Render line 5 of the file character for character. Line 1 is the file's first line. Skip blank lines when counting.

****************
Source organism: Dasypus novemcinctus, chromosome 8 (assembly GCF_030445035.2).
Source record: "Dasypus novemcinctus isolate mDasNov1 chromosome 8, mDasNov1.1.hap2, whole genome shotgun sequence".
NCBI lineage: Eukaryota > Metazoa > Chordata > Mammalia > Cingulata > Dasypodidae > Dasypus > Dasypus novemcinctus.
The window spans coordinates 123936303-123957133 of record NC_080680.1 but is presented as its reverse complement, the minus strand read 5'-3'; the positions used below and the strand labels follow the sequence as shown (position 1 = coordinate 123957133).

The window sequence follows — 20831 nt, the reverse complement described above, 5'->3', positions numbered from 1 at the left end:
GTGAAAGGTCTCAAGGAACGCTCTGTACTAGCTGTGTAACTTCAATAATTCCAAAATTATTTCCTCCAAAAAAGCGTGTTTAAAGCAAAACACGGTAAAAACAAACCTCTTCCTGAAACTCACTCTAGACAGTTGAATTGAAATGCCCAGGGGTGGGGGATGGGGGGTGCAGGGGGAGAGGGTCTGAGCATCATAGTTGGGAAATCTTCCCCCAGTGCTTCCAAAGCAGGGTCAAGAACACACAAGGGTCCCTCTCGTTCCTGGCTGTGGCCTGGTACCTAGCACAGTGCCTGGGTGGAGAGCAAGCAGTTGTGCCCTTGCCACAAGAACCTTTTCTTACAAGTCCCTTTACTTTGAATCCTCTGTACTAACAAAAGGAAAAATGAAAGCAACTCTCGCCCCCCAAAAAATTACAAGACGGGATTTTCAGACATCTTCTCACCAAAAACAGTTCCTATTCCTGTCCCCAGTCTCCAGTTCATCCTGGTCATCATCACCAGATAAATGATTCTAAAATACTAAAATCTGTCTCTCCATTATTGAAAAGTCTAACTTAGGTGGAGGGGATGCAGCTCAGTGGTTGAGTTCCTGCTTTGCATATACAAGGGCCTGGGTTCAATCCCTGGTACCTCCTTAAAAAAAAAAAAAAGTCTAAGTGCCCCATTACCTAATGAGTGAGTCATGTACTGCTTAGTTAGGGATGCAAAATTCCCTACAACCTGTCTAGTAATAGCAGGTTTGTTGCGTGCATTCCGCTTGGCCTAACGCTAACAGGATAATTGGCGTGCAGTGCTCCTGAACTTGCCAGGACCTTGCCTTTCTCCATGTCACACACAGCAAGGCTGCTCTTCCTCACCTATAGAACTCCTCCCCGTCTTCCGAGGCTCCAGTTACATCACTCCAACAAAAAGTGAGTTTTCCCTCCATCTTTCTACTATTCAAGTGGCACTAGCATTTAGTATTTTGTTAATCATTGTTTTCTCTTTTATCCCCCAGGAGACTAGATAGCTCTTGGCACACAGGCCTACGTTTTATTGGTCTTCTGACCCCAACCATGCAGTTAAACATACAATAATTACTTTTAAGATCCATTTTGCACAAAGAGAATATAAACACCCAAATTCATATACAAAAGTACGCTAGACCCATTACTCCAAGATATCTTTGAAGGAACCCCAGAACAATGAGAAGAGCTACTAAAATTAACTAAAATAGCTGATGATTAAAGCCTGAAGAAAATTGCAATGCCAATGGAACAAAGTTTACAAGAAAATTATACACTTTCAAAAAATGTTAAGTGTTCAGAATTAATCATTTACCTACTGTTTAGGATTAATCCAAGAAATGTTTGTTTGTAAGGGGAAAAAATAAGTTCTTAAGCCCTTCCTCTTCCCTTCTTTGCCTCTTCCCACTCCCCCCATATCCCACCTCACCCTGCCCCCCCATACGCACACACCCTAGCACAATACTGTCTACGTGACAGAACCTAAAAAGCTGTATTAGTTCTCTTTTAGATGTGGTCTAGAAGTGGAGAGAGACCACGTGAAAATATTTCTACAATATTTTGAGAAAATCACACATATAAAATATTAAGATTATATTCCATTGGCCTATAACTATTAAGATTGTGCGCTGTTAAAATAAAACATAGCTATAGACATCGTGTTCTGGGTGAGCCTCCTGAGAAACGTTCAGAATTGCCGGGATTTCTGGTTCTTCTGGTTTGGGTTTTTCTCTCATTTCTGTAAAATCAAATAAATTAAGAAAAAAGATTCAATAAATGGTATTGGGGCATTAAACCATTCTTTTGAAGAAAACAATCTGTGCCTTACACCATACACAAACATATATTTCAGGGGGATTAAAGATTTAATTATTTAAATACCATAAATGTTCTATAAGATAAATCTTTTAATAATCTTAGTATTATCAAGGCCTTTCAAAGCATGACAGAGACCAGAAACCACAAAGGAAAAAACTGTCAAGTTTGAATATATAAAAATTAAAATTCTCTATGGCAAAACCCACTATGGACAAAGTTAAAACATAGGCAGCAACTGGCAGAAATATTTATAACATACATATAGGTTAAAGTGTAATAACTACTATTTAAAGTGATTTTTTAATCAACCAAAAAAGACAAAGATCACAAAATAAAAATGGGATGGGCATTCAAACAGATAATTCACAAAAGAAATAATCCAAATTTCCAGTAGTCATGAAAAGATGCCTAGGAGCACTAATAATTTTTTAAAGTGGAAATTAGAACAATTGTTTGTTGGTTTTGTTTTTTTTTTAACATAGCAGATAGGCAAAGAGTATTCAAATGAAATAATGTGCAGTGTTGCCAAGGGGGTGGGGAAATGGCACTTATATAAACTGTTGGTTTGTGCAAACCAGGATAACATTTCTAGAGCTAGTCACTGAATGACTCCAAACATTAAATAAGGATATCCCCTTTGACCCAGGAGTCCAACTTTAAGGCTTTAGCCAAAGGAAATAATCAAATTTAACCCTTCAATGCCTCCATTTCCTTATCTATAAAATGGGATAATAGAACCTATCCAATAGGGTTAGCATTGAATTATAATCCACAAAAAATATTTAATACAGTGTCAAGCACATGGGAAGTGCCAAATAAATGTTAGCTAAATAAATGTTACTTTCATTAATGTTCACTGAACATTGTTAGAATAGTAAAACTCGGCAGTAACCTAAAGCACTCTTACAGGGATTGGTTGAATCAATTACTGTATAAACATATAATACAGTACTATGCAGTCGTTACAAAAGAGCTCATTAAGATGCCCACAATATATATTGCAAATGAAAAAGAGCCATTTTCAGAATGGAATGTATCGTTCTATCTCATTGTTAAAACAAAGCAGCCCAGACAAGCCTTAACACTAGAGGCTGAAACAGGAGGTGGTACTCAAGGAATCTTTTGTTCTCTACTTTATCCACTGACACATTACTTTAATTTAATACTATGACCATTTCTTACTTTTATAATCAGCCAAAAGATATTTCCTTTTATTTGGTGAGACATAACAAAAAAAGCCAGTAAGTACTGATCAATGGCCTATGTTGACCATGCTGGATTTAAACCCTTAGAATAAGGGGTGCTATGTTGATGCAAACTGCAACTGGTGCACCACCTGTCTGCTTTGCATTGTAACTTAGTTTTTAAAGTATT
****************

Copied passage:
The window sequence follows — 20831 nt, the reverse complement described above, 5'->3', positions numbered from 1 at the left end: